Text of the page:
City’s lack of trans­parency leaves cit­i­zens in the dark

The Sentinel-Record - - VIEWPOINTS -

The Sen­tinel-Record vig­or­ously ob­jects to the lack of trans­parency shown by the Hot Springs Board of Di­rec­tors Tues­day night when it hired, or pro­moted, de­pend­ing on your point of view, Bill Bur­rough as the new city man­ager.

This crit­i­cism is not di­rectly aimed at Bur­rough, who was in­terim city man­ager; his qual­i­fi­ca­tions or lack thereof were not de­bated in a pub­lic fo­rum, as they should have been Tues­day night, and will not be de­bated here.

No, these ob­jec­tions come from the shroud of se­crecy sur­round­ing Tues­day night’s ac­tion.

Specif­i­cally, we ob­ject to the process be­cause:

• The board of di­rec­tors failed to state on its pub­lic agenda that it would be con­sid­er­ing hir­ing or pro­mot­ing, de­pend­ing on your viewpoint, Bur­rough. The agenda sim­ply stated it would be per­form­ing an an­nual re­view of Bur­rough and the city at­tor­ney. It is also wor­thy of note that the city at­tor­ney, Brian Al­bright, re­ceived a $5,000 “bonus” from the board, also with­out in­put from the pub­lic.

• The board of di­rec­tors failed to re­lease Bur­rough’s em­ploy­ment con­tract prior to Tues­day’s meet­ing.

The agree­ment was not in­cluded in the reg­u­lar board of di­rec­tors packet; the news­pa­per did not re­ceive a copy of the con­tract un­til re­quest­ing one the fol­low­ing day.

Even if the board makes the ar­gu­ment that the de­tails of the con­tract needed to be worked out in the two-hour ex­ec­u­tive ses­sion it held Tues­day, a copy of the con­tract could have been dis­trib­uted to the pub­lic at the meet­ing prior to the con­tract be­ing voted upon. For­tu­nately, the Leg­is­la­ture, which has gut­ted Arkansas’ Free­dom of In­for­ma­tion Act over the years, has not taken away the re­quire­ment that pub­lic of­fi­cials must re­con­vene and vote in pub­lic on ac­tions de­bated in se­cret in ex­ec­u­tive ses­sions.

Con­sid­er­ing the board’s track record on em­ploy­ment con­tracts with city man­agers, it should be a given that the pub­lic would be given an ad­vance copy of the agree­ment, so that it can ex­er­cise its right, as cit­i­zens, to serve as a check and bal­ance on elected of­fi­cials who have shown poor judg­ment in this area in the past.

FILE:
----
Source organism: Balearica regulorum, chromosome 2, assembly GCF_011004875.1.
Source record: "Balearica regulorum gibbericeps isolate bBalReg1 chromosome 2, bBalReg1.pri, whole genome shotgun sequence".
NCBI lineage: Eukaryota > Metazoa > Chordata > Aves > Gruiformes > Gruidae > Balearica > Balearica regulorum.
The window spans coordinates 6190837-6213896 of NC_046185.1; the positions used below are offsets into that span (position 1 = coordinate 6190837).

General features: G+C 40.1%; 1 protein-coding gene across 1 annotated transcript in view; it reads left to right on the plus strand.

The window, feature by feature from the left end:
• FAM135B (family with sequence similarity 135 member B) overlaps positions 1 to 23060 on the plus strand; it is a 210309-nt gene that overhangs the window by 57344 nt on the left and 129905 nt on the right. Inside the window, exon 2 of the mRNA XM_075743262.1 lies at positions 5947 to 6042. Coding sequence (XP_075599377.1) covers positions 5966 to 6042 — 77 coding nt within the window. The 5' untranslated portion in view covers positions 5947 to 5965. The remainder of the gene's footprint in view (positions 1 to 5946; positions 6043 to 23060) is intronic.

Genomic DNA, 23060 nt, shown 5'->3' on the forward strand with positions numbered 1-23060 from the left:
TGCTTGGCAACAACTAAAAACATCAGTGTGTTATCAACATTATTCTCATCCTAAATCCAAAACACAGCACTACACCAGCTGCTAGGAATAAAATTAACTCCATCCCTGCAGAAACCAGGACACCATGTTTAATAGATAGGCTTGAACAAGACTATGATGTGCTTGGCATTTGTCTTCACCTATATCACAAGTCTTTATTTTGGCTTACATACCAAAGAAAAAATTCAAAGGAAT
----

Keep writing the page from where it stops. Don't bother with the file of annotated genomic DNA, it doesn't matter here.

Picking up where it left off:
As a re­minder, the city board paid the for­mer city man­ager, David Frasher, $223,312 in sev­er­ance af­ter it re­quested his res­ig­na­tion in June. Bur­rough can be ter­mi­nated for cause at any time and with­out ad­vance no­tice, whereas Frasher’s agree­ment re­quired giv­ing him 45 days’ no­tice.

“We felt that was nec­es­sary to in­su­late the city and cit­i­zens of Hot Springs from pay­ing a sev­er­ance pack­age for what would be con­sid­ered a for-cause act,” McCabe told a re­porter on Wed­nes­day. “Res­i­dents ex­pressed con­cerns at what we had done with the pre­vi­ous city man­ager. Cer­tainly, all the can­di­dates run­ning for city board po­si­tions were sen­si­tive to those con­cerns.”

Ap­par­ently, they didn’t feel it was nec­es­sary to voice those sen­ti­ments on Tues­day, which brings us to the fi­nal point:

• No pub­lic in­put what­so­ever was sought on the hir­ing de­ci­sion on Tues­day.

This lack of pub­lic in­volve­ment is sim­ply un­ac­cept­able, given the city of­fi­cials’ track record with the pre­vi­ous city man­ager. Say­ing “res­i­dents ex­pressed con­cerns” re­gard­ing the pre­vi­ous city man­ager is putting it mildly.

Our pub­lic of­fi­cials might re­call the pub­lic’s re­ac­tion af­ter they con­vened an ex­ec­u­tive ses­sion in Oc­to­ber 2017 to dis­cuss the $46,737 in gen­eral fund trans­fers Frasher ap­proved to re­model the ad­min­is­tra­tive suite at City Hall and pur­chase new of­fice fur­ni­ture.

Af­ter meet­ing be­hind closed doors, the board took no ac­tion but adopted a res­o­lu­tion the fol­low­ing month that lim­ited the city man­ager’s au­thor­ity on bud­get trans­fers re­lated to City Hall — a con­straint the new city man­ager must now ac­cept.

We’re will­ing to give the new city man­ager the ben­e­fit of a doubt; Bur­rough has cer­tainly done an ad­mirable job of keep­ing the city’s ship on course over the past few months.

But the elected city of­fi­cials need to show more re­gard for the cit­i­zens they rep­re­sent be­fore mak­ing such hir­ing de­ci­sions in the fu­ture.

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